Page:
Last Updated on April 18, 2022 8:37 am
LINVILLE, N.C. – Grandfather Mountain, the not-for-profit nature park in Linville, N.C., run by the Grandfather Mountain Stewardship Foundation, is welcoming a new member to its family of beloved animals in the Mildred the Bear Animal Habitats: Fanny May, a five-year-old black bear with a big personality.
Fanny May arrived at Grandfather Mountain in the spring of 2021 after the North Carolina Wildlife Resources Commission approached the nonprofit nature preserve about a bear that needed placement. Fortunately, the park had room for an additional bear and agreed to take her in after deeming her to be a good fit for the facility.
Since Fanny’s arrival, Christie Tipton, Habitats Curator with the Grandfather Mountain Stewardship Foundation, and her staff have worked diligently over the past year to help the new bear become accustomed to her surroundings. They have even deployed some unique ways to make Fanny feel right at home.
“Moving into a new environment like she did, she was a little stressed. So we took our time working with her and spent a lot of time with her, talking to her and getting her used to her new keepers and new home. In order to do that, we actually asked some of our volunteers to come down and read to her,” Tipton said.
Fanny’s first months on the mountain were accompanied with stories read to her by volunteers Ken and Barb Tatje. The volunteers shared some of their favorite books with Fanny, including the Bible and children’s classics such as “Goldilocks and the Three Bears.”
The couple, who have been volunteering for the Grandfather Mountain Stewardship Foundation for the past eight years, are part of a long tradition of volunteers and staff members who read to the mountain’s new animals in order to help them become accustomed to the humans entrusted with their care.
“We started reading to the cougars when they came here six years ago to help them become more comfortable. It worked pretty well, so this past year when Fanny arrived, they asked us to come down and read to her. Fanny became accustomed to hearing our voices and seeing us. It helped her feel less stressed and to relax more,” Ken Tatje said.
A relaxed bear is also a bear that will eat more consistently. However, the keepers quickly found out that as is the case with most five-years-old, Fanny turned out to be a picky eater. In order to get Fanny accustomed to the healthy diet plan that all of the mountain’s animals are fed, the keepers had to entice Fanny’s sweet tooth.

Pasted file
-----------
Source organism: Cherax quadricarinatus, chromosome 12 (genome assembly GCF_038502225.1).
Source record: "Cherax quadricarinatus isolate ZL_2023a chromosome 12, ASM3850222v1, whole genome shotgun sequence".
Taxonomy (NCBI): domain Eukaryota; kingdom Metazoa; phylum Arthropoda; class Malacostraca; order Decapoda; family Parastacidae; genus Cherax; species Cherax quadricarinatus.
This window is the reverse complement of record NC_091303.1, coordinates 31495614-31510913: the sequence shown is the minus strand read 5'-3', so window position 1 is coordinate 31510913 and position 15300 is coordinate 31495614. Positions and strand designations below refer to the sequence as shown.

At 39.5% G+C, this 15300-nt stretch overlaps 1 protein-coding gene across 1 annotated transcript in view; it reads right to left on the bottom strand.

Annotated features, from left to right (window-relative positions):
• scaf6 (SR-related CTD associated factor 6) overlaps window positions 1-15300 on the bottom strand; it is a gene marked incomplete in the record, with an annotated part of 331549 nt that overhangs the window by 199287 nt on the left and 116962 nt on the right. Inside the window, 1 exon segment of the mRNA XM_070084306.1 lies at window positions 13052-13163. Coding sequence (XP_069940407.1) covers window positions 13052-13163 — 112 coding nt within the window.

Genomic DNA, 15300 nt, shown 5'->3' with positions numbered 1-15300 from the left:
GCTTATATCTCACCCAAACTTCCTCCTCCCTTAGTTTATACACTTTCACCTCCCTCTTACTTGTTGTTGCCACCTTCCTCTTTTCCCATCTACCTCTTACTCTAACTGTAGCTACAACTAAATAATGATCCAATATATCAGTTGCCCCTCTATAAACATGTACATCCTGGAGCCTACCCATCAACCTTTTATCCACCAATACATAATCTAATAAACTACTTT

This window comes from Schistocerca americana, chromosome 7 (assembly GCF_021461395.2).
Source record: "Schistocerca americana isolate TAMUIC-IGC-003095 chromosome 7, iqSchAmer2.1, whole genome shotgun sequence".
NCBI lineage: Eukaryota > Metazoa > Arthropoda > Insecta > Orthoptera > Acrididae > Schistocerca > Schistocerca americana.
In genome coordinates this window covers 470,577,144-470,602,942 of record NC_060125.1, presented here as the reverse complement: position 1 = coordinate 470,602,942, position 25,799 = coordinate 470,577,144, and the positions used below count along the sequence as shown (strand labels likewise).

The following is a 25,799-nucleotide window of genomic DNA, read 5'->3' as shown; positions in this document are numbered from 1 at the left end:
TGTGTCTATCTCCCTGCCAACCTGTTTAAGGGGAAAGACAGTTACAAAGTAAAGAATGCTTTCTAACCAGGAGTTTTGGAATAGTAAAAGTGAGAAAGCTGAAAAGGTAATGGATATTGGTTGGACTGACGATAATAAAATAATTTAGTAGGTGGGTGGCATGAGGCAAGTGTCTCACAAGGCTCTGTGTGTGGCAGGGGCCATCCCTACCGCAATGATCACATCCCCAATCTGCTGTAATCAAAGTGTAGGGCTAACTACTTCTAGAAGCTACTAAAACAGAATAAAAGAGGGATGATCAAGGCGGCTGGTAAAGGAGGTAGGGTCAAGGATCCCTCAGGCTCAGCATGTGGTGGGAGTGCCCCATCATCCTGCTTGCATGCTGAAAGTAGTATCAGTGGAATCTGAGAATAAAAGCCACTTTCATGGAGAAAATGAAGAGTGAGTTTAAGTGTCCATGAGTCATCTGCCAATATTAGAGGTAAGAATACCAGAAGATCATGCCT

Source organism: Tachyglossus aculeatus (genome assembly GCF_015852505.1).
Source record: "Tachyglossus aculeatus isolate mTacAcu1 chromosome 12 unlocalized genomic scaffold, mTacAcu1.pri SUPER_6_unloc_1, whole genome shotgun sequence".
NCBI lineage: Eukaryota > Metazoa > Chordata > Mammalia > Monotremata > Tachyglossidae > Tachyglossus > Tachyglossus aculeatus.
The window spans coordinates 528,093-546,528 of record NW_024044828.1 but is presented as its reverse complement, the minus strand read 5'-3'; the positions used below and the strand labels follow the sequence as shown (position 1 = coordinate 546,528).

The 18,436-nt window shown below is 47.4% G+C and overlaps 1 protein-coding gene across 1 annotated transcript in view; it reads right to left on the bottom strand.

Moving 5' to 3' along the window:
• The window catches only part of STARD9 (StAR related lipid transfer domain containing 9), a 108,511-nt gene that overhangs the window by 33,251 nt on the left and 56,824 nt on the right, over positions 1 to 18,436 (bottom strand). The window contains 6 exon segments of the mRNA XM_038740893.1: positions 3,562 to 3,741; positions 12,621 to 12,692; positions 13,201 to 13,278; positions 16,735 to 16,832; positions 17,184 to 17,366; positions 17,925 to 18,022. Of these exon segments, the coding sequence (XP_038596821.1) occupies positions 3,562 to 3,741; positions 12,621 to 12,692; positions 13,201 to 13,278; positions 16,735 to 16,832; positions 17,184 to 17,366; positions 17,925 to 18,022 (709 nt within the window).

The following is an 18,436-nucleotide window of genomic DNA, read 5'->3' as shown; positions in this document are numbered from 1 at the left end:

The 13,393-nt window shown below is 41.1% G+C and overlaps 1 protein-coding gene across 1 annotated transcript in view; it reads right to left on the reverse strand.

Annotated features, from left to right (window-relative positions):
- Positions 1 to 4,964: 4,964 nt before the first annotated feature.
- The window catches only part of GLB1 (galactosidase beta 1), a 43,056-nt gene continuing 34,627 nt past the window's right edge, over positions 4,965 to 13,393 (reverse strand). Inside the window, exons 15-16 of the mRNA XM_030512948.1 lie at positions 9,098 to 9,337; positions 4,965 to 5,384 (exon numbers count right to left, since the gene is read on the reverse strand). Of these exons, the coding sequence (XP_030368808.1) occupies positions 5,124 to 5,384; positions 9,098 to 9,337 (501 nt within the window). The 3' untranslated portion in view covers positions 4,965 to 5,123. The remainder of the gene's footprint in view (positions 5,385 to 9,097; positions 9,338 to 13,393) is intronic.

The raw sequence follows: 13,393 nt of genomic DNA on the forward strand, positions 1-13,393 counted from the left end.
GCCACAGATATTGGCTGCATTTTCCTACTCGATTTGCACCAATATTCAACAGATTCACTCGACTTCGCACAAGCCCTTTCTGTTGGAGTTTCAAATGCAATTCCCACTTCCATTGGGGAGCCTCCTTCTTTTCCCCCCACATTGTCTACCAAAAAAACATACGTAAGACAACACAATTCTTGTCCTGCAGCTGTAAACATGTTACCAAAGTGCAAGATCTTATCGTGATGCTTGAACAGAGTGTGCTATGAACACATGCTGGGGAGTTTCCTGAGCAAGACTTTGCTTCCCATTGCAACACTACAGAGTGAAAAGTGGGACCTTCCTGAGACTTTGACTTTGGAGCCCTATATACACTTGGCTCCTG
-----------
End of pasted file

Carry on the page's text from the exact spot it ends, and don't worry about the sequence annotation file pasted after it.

“We had to get a bit creative with her diet, because she wasn’t used to the diet that our bears are fed, which includes a dry omnivore kibble and lots of veggies and fruits like apples, carrots, oranges, sweet potatoes, lettuce, and berries. We started putting little bits of sweet stuff like honey in her food to encourage her to eat her new food. Now she is eating all of her food very well, and one of her favorite treats is watermelon,” Tipton said.
As the mountain’s keepers have gotten to know Fanny over the past year, they have found her to be a very youthful and exuberant bear. As the mountain’s youngest of the six bears in the bear habitat, Fanny has shown a fascination for the toys and enrichments that the keepers share with her. She can often be found playing with these enrichments in her enclosure and doing what the keepers refer to as “bear yoga,” or the interesting positions the bears get in by stretching their legs out or sticking their paws up in the air.
However, what has impressed the keepers most of all about Fanny is her innate intelligence and the way she has picked up the daily routine rather quickly.
“Fanny May is an extremely smart bear. She was able to pick up on everything from shifting into her holding area to eat, so we can get in her habitat to clean, to scale training her to weigh her every month,” Tipton said. “Since she has been here, she has become very relaxed. She loves to come and hang out with us while on the other side of the fence. She has become very accustomed to her new home.”
While Fanny has become accustomed to her keepers, she is still hesitant around strangers. For that reason, she is slowly being introduced to guests. Sporadically throughout the year, the keepers will be putting her in the on-display habitats so visitors get a chance to see her and she gets used to seeing the visitors at the overlooks.
You can help support the care of Grandfather Mountain’s resident animals by symbolically adopting Fanny May and the other habitat animals by visiting www.grandfather.com/adopt. Animal adoptions also make great gifts.
The nonprofit Grandfather Mountain Stewardship Foundation strives to inspire conservation of the natural world by helping guests explore, understand, and value the wonders of Grandfather Mountain. For more information, visit www.grandfather.com.
Fanny May, a five-year-old black bear with a big personality, is the newest resident of Grandfather Mountain’s Animal Habitats after placement from the N.C. Wildlife Resources Commission. Photo by Luke Barber | Grandfather Mountain Stewardship Foundation
Five-year-old Fanny May, a new black bear at Grandfather Mountain, is youthful and exuberant and has shown lots of fascination in the toys and enrichments given to her by her keepers. Photo by Luke Barber | Grandfather Mountain Stewardship Foundation
Grandfather Mountain Stewardship Foundation volunteers Ken and Barb Tatje read “Goldilocks and the Three Bears” to new Grandfather Mountain animal habitat resident, Fanny May the black bear, to help her feel more comfortable at her new home. Photo by Luke Barber | Grandfather Mountain Stewardship Foundation